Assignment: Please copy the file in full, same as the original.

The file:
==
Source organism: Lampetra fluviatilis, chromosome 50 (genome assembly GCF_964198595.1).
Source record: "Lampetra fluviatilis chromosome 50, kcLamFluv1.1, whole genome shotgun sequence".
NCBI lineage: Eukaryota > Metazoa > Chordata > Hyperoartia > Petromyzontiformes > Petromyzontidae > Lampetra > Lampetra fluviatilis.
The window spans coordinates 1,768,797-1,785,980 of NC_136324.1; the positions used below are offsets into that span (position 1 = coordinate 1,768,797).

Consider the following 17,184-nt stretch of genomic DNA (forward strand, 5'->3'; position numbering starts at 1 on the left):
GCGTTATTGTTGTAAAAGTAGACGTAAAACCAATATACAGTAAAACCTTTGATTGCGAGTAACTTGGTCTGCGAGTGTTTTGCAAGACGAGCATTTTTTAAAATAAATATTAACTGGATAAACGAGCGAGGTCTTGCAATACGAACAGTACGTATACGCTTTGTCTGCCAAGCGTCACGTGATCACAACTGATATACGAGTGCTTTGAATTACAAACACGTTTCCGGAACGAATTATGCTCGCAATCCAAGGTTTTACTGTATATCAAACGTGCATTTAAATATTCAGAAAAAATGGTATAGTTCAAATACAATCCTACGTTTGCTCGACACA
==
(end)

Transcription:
Source organism: Lampetra fluviatilis, chromosome 50 (genome assembly GCF_964198595.1).
Source record: "Lampetra fluviatilis chromosome 50, kcLamFluv1.1, whole genome shotgun sequence".
NCBI lineage: Eukaryota > Metazoa > Chordata > Hyperoartia > Petromyzontiformes > Petromyzontidae > Lampetra > Lampetra fluviatilis.
The window spans coordinates 1,768,797-1,785,980 of NC_136324.1; the positions used below are offsets into that span (position 1 = coordinate 1,768,797).

Consider the following 17,184-nt stretch of genomic DNA (forward strand, 5'->3'; position numbering starts at 1 on the left):
GCGTTATTGTTGTAAAAGTAGACGTAAAACCAATATACAGTAAAACCTTTGATTGCGAGTAACTTGGTCTGCGAGTGTTTTGCAAGACGAGCATTTTTTAAAATAAATATTAACTGGATAAACGAGCGAGGTCTTGCAATACGAACAGTACGTATACGCTTTGTCTGCCAAGCGTCACGTGATCACAACTGATATACGAGTGCTTTGAATTACAAACACGTTTCCGGAACGAATTATGCTCGCAATCCAAGGTTTTACTGTATATCAAACGTGCATTTAAATATTCAGAAAAAATGGTATAGTTCAAATACAATCCTACGTTTGCTCGACACA